A determined group of cyclists pedalled 175 miles in just 16 hours to raise at least £11,500 for a Dorchester charity helping children with disabilities.
Employees from Wantage marketing company The Marketing Practice cycled across Oxfordshire and Wiltshire on July 10 to raise the funds for the Footsteps Foundation, which assists the youngsters with neurological disorders.
They began their marathon challenge at 4.30am in Marlborough before finishing in East Hendred, near Wantage, at about 8pm.
Six out of the eight fundraisers managed to complete the entire 175-mile journey, while the other two got as far as the 150-mile point in Reading.
Stu Whyte, 32, of Caversham, who pedalled his way around the whole route, said: “We had never cycled as a group before but it all just seemed to fall into place.
“On the last part of the trip – the road down to Oxford and then East Hendred – the team somehow become much stronger and we pedalled harder than before.”
Fellow team cyclist, Brian Mace, 39, of Whitchurch-on-Thames, who also covered the 175 miles, said: “It’s by far the biggest challenge I’ve undertaken and despite being exhausting, it was an enthralling day.”
The team stopped for regular breaks along the way, with the longest period in the saddle at any one time being two hours.
Mr Mace added: “We just didn’t let anyone of us down, we had such a good team spirit.”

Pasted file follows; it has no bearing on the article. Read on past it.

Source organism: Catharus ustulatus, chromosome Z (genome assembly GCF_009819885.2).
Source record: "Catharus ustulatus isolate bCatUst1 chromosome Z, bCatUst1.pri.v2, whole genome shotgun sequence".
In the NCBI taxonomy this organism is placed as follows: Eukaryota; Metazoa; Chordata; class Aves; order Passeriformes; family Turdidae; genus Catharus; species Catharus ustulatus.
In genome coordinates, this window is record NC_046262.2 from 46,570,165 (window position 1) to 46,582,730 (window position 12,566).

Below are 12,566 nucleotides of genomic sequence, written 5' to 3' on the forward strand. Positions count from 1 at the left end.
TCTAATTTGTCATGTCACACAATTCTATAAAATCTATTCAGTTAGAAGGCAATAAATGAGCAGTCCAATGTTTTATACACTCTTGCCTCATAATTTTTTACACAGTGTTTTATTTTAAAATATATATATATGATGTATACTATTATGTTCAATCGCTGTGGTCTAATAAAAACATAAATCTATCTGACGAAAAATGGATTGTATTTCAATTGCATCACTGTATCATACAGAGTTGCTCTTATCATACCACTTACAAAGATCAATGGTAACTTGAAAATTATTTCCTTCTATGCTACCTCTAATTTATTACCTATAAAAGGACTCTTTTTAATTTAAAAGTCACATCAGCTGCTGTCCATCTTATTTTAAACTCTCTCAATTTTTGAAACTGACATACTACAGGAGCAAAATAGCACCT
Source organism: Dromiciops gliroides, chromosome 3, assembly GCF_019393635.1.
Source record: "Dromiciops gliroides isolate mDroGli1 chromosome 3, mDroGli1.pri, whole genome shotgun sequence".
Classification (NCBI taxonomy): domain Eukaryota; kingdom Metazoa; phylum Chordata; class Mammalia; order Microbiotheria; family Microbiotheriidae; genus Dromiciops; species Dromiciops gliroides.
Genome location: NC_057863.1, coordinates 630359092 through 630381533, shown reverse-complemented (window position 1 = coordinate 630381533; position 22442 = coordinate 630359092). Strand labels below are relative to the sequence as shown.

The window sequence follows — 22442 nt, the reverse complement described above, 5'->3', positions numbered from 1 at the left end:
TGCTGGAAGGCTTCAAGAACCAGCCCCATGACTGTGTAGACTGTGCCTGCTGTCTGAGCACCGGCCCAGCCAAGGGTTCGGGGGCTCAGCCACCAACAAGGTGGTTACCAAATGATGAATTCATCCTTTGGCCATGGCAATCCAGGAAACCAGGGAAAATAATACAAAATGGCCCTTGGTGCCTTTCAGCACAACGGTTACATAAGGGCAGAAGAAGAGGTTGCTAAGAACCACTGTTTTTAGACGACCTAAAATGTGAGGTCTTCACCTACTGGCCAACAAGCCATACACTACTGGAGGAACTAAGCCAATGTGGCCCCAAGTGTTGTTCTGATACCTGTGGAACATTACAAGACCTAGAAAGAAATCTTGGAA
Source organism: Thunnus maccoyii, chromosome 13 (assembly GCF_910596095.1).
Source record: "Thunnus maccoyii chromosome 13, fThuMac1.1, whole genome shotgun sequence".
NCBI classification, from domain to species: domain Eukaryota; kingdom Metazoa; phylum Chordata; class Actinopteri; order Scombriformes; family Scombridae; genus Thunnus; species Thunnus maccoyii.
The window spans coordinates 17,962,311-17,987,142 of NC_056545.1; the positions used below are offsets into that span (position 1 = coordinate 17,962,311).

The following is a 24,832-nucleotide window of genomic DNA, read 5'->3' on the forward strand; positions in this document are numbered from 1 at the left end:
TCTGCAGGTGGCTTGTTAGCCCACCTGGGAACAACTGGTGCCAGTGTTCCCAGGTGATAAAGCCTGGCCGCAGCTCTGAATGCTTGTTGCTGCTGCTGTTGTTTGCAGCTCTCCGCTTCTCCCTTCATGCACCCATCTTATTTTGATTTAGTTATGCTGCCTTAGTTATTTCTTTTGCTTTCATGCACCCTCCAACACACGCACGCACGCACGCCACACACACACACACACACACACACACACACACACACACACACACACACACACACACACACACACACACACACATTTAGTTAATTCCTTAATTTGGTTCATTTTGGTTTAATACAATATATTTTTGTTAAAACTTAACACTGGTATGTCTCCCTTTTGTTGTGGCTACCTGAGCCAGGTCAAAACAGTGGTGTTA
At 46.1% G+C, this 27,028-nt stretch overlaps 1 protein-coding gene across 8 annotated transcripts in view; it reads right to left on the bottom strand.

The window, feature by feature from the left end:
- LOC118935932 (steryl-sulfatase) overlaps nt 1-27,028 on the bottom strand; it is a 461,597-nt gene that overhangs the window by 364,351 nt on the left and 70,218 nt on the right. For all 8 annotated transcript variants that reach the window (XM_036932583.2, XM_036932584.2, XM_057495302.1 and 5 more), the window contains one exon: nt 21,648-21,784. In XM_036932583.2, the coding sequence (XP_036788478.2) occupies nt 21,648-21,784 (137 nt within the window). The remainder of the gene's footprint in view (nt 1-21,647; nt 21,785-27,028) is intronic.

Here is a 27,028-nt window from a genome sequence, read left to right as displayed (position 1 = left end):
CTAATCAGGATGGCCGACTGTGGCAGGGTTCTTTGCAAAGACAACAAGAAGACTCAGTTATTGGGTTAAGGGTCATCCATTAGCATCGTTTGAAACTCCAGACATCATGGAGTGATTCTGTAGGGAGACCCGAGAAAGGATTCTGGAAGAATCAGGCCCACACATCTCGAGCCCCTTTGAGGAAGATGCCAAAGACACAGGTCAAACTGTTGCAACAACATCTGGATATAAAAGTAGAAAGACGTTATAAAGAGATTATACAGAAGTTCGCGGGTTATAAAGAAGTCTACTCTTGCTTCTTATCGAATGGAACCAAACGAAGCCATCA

Along the way, the group passed through Dorchester, stopping outside the charity’s centre in Queen Street to be greeted by some of its workers.
The challenge was the first step in The Marketing Practice’s aim to raise £17,500 for the charity by the end of the year.
Mr Mace said: “They couldn’t believe how much money we were raising and you could tell how much it meant to them.”
The centre provides intensive physiotherapy programmes for the children and young adults with disabilities affecting their mobility, such as cerebral palsy.
The therapy provided at the centre helps the children to stand and strengthen the muscles, while also improving their cognitive ability.
The charity, which relies on donations from local people and companies, also helps families unable to afford the treatment, which costs £9,000 a year.